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Impact of the UK colorectal cancer screening pilot studies on incidence, stage distribution and mortality trends

Impact of the UK colorectal cancer screening pilot studies on incidence, stage distribution and mortality trends

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  • Paula L. McClements
  • Vichithranie Madurasinghe
  • Catherine S. Thomson
  • Callum G. Fraser
  • Francis A. Carey
  • Robert J. C. Steele
  • Gill Lawrence
  • David H. Brewster

Research units


Original languageEnglish
Pages (from-to)E232-E242
Number of pages11
JournalCancer Epidemiology
Issue number4
StatePublished - Aug 2012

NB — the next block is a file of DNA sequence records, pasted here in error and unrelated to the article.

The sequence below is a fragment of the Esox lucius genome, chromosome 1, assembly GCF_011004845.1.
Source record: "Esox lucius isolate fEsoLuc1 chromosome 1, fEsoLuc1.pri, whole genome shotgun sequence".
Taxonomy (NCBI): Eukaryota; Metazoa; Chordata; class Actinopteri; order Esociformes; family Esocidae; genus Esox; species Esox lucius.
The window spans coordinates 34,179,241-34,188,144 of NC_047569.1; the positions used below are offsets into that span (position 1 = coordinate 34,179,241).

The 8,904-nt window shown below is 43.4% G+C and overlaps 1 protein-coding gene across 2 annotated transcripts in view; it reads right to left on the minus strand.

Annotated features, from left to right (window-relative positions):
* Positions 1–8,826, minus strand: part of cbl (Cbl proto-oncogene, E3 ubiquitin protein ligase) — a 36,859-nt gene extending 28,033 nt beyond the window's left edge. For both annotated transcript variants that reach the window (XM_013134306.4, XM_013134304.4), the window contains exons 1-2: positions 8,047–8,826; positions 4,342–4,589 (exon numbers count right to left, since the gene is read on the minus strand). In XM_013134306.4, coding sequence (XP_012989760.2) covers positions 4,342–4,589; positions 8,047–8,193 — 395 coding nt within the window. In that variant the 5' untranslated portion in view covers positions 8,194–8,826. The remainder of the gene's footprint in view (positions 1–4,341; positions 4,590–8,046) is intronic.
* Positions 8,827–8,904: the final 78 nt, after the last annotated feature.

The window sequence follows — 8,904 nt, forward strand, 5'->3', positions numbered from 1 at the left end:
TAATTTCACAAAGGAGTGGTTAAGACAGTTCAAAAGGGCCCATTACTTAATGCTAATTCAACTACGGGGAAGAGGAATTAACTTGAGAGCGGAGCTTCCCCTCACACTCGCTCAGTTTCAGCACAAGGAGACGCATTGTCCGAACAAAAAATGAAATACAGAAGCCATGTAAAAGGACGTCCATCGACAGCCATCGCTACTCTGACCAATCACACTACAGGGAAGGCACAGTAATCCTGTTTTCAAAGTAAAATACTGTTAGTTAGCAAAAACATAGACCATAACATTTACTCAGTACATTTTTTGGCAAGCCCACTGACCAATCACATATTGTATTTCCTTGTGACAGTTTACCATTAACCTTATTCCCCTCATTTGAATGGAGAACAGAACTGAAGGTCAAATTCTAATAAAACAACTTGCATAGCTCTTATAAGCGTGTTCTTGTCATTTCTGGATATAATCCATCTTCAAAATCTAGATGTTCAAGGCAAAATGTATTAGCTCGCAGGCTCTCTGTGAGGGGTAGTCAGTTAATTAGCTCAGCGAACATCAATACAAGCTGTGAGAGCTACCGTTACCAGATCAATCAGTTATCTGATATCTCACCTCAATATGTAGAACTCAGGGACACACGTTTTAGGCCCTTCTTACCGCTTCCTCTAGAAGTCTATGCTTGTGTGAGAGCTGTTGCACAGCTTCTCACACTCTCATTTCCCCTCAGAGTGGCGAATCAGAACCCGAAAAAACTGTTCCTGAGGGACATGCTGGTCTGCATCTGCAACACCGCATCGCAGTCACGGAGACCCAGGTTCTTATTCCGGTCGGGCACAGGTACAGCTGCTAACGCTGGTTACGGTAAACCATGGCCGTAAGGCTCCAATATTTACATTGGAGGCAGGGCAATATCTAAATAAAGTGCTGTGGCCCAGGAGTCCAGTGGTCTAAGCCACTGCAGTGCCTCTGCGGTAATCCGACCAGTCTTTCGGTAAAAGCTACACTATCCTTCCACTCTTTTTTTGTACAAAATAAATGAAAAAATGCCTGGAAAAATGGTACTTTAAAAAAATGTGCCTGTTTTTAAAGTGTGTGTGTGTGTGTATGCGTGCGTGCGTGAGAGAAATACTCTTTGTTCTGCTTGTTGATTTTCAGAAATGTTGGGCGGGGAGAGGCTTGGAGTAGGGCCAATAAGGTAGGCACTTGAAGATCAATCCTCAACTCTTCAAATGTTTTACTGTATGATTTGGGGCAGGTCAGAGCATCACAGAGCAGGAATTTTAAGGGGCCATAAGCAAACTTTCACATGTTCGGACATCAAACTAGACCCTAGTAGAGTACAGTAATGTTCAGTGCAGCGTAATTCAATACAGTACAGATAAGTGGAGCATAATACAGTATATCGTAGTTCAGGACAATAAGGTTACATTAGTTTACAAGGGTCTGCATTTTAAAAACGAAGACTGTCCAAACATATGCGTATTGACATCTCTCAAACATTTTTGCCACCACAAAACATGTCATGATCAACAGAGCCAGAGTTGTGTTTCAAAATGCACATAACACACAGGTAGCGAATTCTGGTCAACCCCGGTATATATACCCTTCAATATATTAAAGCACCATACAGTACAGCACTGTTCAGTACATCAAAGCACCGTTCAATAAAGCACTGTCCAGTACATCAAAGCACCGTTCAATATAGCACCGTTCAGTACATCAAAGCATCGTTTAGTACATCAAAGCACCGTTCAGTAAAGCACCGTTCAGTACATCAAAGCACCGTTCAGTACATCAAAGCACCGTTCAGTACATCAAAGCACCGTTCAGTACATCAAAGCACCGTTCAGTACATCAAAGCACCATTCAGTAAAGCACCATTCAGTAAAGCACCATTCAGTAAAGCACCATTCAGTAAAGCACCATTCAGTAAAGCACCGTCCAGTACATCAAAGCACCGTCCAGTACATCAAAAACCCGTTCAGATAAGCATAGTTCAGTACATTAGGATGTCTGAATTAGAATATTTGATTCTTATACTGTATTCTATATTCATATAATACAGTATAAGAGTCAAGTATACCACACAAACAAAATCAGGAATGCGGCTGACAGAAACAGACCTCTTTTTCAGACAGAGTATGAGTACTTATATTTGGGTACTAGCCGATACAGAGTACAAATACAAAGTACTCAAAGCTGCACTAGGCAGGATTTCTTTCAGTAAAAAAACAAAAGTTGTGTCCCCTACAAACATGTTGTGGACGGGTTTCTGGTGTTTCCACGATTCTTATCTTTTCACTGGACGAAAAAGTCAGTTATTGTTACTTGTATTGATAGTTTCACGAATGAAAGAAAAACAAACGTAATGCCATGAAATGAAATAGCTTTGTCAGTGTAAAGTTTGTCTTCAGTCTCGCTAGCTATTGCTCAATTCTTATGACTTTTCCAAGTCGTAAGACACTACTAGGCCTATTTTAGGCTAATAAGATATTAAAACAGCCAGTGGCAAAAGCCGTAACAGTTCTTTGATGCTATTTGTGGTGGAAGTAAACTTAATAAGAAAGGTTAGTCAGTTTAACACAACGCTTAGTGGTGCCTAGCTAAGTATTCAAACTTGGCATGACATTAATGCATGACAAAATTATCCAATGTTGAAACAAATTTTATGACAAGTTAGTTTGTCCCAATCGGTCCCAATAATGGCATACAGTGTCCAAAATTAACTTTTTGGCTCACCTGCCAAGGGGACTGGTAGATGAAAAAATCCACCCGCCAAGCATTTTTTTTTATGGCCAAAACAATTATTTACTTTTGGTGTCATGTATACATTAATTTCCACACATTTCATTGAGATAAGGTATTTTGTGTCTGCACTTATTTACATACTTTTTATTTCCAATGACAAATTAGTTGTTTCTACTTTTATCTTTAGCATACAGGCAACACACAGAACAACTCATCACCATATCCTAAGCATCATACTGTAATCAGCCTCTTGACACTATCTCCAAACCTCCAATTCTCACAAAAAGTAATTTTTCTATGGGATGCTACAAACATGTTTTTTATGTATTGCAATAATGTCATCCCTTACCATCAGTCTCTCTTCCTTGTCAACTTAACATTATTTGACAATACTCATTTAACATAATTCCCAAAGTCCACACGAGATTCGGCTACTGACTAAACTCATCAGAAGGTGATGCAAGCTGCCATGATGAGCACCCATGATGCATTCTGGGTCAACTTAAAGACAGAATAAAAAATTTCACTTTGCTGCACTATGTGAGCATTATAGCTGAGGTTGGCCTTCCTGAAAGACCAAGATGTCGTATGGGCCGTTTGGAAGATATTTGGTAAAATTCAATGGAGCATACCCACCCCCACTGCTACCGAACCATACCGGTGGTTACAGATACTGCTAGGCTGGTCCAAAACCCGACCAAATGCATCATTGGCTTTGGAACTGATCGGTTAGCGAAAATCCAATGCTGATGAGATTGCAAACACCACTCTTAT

Objective: To assess the impact of the UK colorectal cancer guaiac faecal occult blood test screening pilot studies on incidence trends, stage distribution and mortality trends. Design: Ecological study. Setting: Scotland and the West Midlands. Data: We extracted anonymised colorectal cancer (ICD-10 C18-C20) registration (1982-2006) and death records (1982-2007), along with corresponding mid-year population estimates. Intervention: Residents of the screening pilot areas, in the age group 50-69 years, were offered biennial guaiac faecal occult blood test screening from 2000 onwards. Screening was not offered routinely in non-pilot areas until the start of the roll-out of the national screening programmes in England and in Scotland in 2006 and 2007, respectively. Main outcome measures: We analysed trends in age-specific incidence and mortality rates, and Dukes' stage distribution. Within each country/region, we compared the screening pilot areas to non-screening pilot ('control') areas using Chi square tests and Poisson regression modelling. Results: Following the start of the screening pilots, as expected in the prevalent round of a new screening programme, in the pilot areas there was a short-lived increase in incidence of colorectal cancer among 50-69 year olds except for females in the West Midlands. A trend towards earlier stage and less advanced disease was also observed, with males showing significant increases in Dukes' A and corresponding decreases in Dukes' C in the screening pilot areas (all P < 0.03). With the exception of females in the West Midlands, mortality rates for colorectal cancer decreased significantly and at a faster rate in the populations invited for screening. Conclusion: The existence of a natural control population not yet invited for screening provided a unique opportunity to assess whether the benefits of colorectal cancer screening, beyond the setting of a randomised controlled trial, could be detected using routinely collected statistics. Our analysis suggests that screening will fulfil its aim of reducing mortality from colorectal cancer. (C) 2012 Elsevier Ltd. All rights reserved.



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